Grows were spotted all over during an hour-long flight that covered Penn Valley and Lake Wildwood, up through the San Juan Ridge area, to Scotts Flat Lake and through the Greenhorn canyon and Rollins Lake. Perhaps because it is so early in the season, one big difference noted from a 2012 over-flight was a greater number of hoop houses and greenhouses.

Miller, who said it was the first time he had gone on an over-flight, said the sight of so many grows made him “almost speechless.”

“They’re so visible, and so bold,” he commented. “I realized .. what a big task it’s going to be if (Measure W) passes. Their work is cut out for them.”

Miller said he believed enforcement needed to be consistent, adding, “I walked away shaking my head.”

On a recent ridealong, Sheriff’s Deputy Matt Morgan was kept busy on a handful of complaints during an overtime shift. Of the three he handled that morning, two required him to post notices on locked gates.

Morgan estimated he runs into locked gates about 90 percent of the time. According to Smethers, deputies will post a request for contact. If they get no response, the Sheriff’s office will eventually conduct a flyover of the property.

At the third compliance check, at a small farm off Greenhorn Road, the complaint cited 40 to 50 plants behind a residence. The owners of the property said they had grown the year before, and took Morgan to see the unused grow site. They told him they had no plans to grow this year because of the outdoor ban.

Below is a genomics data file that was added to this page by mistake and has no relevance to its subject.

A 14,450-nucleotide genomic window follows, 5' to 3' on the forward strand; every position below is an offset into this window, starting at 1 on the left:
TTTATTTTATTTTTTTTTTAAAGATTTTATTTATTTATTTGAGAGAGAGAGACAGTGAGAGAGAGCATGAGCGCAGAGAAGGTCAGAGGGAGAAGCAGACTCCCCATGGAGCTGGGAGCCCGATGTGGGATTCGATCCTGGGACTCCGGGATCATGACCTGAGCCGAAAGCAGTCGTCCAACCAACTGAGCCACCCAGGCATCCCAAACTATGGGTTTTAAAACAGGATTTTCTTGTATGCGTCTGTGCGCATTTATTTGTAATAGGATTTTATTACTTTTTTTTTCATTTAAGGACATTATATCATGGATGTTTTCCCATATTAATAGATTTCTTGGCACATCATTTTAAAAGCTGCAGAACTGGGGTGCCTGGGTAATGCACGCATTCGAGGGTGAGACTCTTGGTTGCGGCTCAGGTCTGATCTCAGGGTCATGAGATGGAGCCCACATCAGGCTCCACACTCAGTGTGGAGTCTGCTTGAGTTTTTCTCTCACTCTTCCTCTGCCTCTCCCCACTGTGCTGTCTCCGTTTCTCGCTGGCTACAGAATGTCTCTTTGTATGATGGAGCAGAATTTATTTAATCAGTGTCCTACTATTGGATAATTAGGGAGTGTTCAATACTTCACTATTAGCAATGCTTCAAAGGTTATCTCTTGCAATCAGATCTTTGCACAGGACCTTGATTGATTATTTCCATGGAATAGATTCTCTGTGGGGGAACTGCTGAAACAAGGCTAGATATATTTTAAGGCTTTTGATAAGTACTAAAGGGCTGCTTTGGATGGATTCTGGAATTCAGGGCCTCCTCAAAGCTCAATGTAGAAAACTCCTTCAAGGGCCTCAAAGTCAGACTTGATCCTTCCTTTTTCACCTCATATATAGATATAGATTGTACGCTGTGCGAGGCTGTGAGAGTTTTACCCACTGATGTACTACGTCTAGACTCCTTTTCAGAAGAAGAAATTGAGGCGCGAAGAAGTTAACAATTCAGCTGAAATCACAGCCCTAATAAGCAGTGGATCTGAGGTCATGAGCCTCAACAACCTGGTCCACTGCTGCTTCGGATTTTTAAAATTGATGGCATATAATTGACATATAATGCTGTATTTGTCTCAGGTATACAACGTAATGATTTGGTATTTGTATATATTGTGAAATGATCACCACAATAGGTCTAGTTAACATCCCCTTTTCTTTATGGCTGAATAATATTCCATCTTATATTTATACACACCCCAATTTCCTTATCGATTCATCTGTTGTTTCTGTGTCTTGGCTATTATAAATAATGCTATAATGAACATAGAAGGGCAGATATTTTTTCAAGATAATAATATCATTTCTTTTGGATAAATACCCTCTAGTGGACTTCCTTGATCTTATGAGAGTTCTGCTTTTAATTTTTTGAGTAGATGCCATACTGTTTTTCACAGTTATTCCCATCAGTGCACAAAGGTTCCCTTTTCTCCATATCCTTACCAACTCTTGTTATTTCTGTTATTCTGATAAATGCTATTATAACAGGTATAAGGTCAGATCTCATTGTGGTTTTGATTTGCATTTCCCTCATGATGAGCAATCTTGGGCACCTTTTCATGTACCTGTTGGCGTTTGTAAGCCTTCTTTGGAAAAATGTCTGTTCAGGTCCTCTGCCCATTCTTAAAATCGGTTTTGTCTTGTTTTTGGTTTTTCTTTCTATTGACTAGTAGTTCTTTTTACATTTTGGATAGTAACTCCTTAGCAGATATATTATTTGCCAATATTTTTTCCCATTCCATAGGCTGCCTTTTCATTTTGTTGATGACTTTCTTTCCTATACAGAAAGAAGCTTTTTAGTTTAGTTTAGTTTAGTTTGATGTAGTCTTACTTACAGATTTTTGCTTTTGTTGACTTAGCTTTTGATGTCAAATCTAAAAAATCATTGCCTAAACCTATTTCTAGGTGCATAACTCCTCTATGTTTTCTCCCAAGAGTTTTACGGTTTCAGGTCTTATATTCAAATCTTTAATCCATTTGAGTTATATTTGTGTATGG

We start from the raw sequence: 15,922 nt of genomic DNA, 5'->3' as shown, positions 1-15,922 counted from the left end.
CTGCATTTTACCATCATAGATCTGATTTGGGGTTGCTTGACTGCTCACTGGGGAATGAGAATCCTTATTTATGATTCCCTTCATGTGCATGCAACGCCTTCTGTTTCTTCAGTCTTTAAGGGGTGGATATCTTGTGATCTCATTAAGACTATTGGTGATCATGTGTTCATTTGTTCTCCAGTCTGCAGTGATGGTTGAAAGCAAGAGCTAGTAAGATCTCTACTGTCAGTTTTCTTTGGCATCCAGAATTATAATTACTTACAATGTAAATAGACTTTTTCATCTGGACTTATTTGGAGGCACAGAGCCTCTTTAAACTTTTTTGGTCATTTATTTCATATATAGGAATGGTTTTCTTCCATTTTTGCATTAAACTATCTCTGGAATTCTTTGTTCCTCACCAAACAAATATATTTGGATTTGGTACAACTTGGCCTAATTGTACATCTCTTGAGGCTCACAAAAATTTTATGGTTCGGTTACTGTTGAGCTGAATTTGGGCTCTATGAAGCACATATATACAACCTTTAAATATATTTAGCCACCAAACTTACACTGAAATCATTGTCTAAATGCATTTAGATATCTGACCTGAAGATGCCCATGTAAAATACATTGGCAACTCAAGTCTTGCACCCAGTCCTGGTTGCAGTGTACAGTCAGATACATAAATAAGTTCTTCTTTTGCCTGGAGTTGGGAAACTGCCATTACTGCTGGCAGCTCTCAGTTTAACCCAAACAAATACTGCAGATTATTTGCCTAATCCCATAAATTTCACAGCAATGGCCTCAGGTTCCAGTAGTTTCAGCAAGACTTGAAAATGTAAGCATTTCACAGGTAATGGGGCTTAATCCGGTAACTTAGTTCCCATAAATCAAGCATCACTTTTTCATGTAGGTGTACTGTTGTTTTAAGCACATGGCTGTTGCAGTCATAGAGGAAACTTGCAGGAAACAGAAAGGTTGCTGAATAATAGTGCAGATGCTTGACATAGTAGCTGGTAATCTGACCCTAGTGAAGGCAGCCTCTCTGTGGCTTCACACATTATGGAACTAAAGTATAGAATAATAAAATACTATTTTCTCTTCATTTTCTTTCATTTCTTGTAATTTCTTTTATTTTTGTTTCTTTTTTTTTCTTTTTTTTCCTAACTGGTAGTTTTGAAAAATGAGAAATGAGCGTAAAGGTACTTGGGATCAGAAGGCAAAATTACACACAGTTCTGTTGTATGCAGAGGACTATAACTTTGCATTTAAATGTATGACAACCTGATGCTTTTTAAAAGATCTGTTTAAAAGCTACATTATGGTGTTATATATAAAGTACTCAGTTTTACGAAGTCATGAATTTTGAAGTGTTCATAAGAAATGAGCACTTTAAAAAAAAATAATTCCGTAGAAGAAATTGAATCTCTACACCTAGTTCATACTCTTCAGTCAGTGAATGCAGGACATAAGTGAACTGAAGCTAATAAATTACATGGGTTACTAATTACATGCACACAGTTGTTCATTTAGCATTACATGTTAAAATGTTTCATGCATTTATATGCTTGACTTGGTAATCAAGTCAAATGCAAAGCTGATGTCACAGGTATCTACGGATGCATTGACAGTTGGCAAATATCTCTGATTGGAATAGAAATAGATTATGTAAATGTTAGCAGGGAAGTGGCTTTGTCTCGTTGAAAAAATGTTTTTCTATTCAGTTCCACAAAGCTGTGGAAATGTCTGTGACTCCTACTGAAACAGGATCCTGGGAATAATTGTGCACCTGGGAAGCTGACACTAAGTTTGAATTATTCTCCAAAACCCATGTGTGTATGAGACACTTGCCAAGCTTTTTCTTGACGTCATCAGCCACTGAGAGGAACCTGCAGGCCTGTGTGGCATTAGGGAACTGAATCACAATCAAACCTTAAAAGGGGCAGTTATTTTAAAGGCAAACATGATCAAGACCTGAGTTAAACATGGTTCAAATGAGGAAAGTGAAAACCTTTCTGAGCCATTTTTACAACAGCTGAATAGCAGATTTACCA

Morgan did discover several small plants in pots stashed in a fenced garden to the side of the house, and the owners chose to “self-abate,” ripping the plants out and handing them to the deputy to destroy.

“We got a lot of complaints at the beginning of the year,” Smethers said. “People grew there before so the neighbors want to get at the top of the list. We didn’t start inspecting until the end of March. We gave it some time, due to the weather. We’re just seeing plants going in. Greenhouses are the big thing; we see them popping up everywhere.”

According to Smethers, his deputies are seeing so many grows they could conduct compliance checks 24-7 all year long. The citations now are much quicker to issue, he said, because deputies don’t have to spend as much time measuring grows — they just have count the 12 legal plants.

Abatements, Smethers said, will be to get any grows into compliance, to 12 plants indoors and no outdoor plants.

“We’re not trying to be heavy-handed,” he said.

“Some growers are complying,” Smethers added. “We’ve had a lot of people saying they had no idea (there was an outdoor ban). They thought it went into effect after the election (in June) … It’s frustrating. The growers that come out and say they want to work with us, a lot of them aren’t.”

Smethers said the Sheriff’s office is hoping to simplify the process even further, possibly streamlining and shortening the appeal and abatement process.

“Doing away with outdoor grows is not going to affect the economy,” Smethers said. “This county has been around a long time. It’s not going to destroy Nevada County — it will be a better quality of life, for people to enjoy the community.”

To contact City Editor Liz Kellar, email lkellar@theunion.com or call 530-477-4229.